On television, genocide, killing and torture, in our media a constant stream of degrading sensations, reports and gossip as against that never-never land of enticing advertisements where we learn the purity of purchased bliss. We suffer the noise of road drills or the forced feeding of music, deafening decibels at discotheques. These insults to our senses of hearing, smell and taste are brutalizing and are a symbol of the confrontation between human beings and their different needs. These divisions make ever less sense in a world ever more dependent on itself, and one in which each of us is dependent on so many other people and furthermore a world in which we instantly react to events all over the globe.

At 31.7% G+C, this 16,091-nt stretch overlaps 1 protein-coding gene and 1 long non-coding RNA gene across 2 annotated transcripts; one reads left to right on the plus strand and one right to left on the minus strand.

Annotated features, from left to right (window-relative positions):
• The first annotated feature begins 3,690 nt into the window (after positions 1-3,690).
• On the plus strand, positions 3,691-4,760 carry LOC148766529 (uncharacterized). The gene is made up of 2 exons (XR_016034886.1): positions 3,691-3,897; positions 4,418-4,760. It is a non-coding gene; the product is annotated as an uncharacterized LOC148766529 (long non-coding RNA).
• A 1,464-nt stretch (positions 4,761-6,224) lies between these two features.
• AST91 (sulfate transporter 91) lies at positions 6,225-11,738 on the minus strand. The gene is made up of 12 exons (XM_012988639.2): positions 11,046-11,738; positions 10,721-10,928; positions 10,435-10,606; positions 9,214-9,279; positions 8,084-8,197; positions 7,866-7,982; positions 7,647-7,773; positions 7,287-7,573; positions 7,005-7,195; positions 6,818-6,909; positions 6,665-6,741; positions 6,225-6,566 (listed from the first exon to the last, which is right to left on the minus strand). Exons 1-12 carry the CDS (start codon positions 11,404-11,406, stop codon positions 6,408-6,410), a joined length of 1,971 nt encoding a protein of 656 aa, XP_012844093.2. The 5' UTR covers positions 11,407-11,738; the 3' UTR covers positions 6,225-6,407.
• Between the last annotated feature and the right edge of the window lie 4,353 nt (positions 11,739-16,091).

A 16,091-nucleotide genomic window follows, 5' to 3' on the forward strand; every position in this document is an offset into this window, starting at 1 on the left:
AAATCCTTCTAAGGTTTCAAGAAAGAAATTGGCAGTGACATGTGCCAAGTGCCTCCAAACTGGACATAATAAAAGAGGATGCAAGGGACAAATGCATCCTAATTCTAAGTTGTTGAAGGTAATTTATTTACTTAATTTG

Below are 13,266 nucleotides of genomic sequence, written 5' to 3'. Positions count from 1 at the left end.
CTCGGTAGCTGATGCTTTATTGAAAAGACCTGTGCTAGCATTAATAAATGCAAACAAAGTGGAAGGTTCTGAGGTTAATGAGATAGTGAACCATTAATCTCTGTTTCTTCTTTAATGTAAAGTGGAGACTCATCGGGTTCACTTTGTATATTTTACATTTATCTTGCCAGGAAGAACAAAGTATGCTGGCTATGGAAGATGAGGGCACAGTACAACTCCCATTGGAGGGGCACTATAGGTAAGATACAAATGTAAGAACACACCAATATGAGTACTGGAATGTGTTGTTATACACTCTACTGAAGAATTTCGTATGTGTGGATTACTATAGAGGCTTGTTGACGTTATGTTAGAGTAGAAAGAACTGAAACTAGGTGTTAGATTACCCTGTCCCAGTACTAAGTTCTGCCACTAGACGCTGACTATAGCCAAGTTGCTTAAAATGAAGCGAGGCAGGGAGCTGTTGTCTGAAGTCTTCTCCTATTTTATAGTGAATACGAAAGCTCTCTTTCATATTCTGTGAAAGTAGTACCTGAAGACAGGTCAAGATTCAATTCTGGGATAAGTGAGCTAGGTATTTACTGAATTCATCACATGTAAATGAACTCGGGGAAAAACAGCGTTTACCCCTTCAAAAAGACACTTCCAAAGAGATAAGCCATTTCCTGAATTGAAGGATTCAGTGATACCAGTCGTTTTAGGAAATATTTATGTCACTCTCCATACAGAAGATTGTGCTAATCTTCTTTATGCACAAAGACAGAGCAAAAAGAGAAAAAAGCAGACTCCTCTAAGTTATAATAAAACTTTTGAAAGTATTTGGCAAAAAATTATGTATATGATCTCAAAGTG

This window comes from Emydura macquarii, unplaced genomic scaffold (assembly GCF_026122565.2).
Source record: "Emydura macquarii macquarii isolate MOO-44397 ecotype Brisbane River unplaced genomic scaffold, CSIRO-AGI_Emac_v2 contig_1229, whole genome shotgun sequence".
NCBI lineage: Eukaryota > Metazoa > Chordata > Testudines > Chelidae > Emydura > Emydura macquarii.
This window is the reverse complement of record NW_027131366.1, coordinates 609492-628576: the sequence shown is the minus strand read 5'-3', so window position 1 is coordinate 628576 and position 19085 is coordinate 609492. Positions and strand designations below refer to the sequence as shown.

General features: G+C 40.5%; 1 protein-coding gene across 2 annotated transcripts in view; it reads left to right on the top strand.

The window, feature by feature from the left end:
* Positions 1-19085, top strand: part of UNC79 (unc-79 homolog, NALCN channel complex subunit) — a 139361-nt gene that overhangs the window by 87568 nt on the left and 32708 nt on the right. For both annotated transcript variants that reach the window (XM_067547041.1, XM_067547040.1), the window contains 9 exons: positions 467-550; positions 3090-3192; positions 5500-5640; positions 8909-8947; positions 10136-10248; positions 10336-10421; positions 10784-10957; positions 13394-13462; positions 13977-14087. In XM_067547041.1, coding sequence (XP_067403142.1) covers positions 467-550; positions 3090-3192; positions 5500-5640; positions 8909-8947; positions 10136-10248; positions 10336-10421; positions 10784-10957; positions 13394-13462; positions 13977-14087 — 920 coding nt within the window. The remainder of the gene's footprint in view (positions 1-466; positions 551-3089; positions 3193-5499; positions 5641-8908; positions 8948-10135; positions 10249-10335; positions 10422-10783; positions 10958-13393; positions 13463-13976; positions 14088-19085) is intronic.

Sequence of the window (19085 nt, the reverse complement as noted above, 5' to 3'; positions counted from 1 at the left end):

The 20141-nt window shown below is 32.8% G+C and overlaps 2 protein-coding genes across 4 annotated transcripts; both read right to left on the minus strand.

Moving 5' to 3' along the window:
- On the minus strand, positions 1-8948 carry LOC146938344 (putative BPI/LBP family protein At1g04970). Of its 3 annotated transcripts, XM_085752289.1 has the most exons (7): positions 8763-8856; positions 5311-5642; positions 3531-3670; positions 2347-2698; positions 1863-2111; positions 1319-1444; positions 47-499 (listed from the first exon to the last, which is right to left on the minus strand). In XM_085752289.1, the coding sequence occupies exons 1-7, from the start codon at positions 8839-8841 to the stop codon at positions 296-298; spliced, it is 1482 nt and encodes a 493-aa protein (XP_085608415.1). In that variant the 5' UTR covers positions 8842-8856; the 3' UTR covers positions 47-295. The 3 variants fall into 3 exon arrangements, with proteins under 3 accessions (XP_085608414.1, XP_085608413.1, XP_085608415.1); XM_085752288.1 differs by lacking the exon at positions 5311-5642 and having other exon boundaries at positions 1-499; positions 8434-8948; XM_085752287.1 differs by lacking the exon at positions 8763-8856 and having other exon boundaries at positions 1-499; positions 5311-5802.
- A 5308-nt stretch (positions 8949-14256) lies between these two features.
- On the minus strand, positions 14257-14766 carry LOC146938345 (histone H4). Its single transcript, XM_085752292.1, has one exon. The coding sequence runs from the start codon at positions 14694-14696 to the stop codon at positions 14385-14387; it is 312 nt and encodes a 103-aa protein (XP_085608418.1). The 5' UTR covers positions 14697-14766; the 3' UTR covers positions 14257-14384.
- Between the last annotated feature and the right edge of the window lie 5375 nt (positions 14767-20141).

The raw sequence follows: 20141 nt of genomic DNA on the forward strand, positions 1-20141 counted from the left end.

Yet we must ensure peace for each and for all. I will now speak of the conditions for such peace. Such peace must allow for the full unfolding of our talents, our gifts for self-expression, for otherwise they fester, ferment, rot and destroy. The societies we envisage must be bound by a sense of belonging to ever-widening concentric circles or spheres of common dependence and interests. Such societies must be as robust as they are subtle and must allow man, the religious animal, the full expression of his feeling and his faith in eternity and mystery of life in its oneness and in its diversity. He must live creatively, yet with profound respect for nature and the ways and freedoms of his co-habitors.